Business Columns & Blogs

A river outfitter’s balancing act offers a lesson for leaders

John Bernt, an Aggipah River Trips guide, handles a sweep boat, which carries supplies for a river trip.
John Bernt, an Aggipah River Trips guide, handles a sweep boat, which carries supplies for a river trip.

This is a family-oriented news site, so I’ll try not to offend anyone. But I ask for forgiveness ahead of time, just in case.

I had an Aha! moment on a recent river rafting trip that made me think about how business organizations “balance” resources. So much of leadership involves finding the right proportions for actions (being deliberate but not dictatorial, expressing vulnerability without becoming sappy). Understanding balance then becomes crucial. And when I saw it in real life, on the Middle Fork of the Salmon River, I just had to laugh out loud.

Small, family owned and run, Aggipah River Trips is one of the oldest outfitters on Idaho’s Salmon River. On a recent six-day trip down the river, I was curious about what makes such outfitters run so well, with guides who work hard but don’t seem to.

A big part is the logistics behind feeding and hauling gear, food, and water for 25 people for a week. And on this trip, I was lucky enough to have John Bernt as my sweep-boat guide one afternoon after we had docked for the day.

Sweep boats are the workhorses of the river. They seem unwieldy, yet they are powerful and, because of their drivers, nimble. John’s boat was crafted from a 36-inch-diameter hypalon-rubber inner tube curved into an oblong, 22-foot raft.

The inner tube alone, made by Demaree Inflatable Boats in Friendsville, Maryland, weighs 450 pounds. Fully kitted, with a frame, deck, and all the gear it can haul, the boat can reach 4,000 pounds or more, sitting 8 inches deep in the water.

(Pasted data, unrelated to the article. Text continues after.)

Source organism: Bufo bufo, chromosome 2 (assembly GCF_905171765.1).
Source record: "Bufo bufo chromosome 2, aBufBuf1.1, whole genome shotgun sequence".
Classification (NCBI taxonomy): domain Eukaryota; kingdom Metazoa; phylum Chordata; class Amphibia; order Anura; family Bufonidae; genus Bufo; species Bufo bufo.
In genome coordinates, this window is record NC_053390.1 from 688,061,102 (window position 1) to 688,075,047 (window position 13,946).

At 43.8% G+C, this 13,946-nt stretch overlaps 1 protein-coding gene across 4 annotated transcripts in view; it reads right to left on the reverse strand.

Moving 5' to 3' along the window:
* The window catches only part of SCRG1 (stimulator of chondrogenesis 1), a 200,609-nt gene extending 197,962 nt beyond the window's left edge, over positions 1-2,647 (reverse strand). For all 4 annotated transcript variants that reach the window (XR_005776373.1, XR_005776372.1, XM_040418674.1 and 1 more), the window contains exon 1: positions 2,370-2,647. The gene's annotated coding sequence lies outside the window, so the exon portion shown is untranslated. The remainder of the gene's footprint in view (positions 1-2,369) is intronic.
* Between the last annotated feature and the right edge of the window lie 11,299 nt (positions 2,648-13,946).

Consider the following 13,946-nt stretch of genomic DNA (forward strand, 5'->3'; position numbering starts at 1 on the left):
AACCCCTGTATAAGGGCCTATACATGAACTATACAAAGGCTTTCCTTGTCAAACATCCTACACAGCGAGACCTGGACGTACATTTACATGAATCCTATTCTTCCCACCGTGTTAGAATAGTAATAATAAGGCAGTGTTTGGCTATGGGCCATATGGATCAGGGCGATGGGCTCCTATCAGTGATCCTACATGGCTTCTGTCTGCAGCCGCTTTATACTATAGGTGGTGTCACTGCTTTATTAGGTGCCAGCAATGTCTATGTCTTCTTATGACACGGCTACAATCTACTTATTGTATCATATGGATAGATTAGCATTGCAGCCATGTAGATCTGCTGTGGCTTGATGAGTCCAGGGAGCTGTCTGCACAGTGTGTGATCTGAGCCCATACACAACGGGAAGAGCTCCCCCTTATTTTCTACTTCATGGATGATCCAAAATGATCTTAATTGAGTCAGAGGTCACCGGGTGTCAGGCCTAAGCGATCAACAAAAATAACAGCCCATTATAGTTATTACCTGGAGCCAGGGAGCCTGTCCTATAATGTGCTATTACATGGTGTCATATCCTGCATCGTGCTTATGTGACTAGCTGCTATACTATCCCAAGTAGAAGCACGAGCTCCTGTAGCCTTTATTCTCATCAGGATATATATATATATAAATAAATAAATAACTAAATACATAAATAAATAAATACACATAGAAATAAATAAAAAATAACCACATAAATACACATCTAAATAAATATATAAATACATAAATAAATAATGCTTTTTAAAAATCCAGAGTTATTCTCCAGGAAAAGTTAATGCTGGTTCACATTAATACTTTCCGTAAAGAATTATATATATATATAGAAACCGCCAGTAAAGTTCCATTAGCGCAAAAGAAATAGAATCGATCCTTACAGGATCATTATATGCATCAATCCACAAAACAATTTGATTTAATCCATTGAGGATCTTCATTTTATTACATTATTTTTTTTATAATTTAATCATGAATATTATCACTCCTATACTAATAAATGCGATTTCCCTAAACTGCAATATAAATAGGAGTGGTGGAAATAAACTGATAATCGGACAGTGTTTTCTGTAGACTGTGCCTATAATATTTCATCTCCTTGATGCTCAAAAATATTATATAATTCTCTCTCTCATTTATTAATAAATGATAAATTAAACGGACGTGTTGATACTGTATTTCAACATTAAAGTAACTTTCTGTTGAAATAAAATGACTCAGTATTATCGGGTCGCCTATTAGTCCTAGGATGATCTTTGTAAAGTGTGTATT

Two fixed “sweep oars” run lengthwise. Their handles meet midboat, where the driver stands all day sawing, or pulling, them. Since the boat has no brakes, it’s the steering that is critical, and most of that is done from the front. As a result, the crew packs the boat with a goal of keeping 60 percent of its weight toward the front.

In that front end, on each of the side of the boat, sit huge coolers on top of the inner tube. The left-side cooler carries all-dairy products, the right-side cooler meat (frozen bacon, steaks, chicken) for the whole week. In the center, down lower on the deck, sit four or five round canisters, the so-called “groovers,” which are the portable toilets for the week.

And this is another spot where the careful “balance” of the boat’s weight comes in. As the coolers’ contents empty, the groovers fill up: what goes in, comes out. And that’s what made me chuckle: The guides must balance dairy and poop. In the end, the weight really doesn’t vary much, so the boat stays balanced.

And that small Aha! about the need for balance in a two-ton boat on a river got me thinking about how organizational leaders also need balance, of a different sort, of course. Balance in their leadership styles, balance in the mix of people within a leadership team to complement each other, or balance in their thinking — near-term and far ahead.

But in the meantime, when I think of balance on the Salmon River, I’ll just smirk and relish how much I love to encounter unexpected Aha! moments.

Nancy Napier is distinguished professor, Boise State University,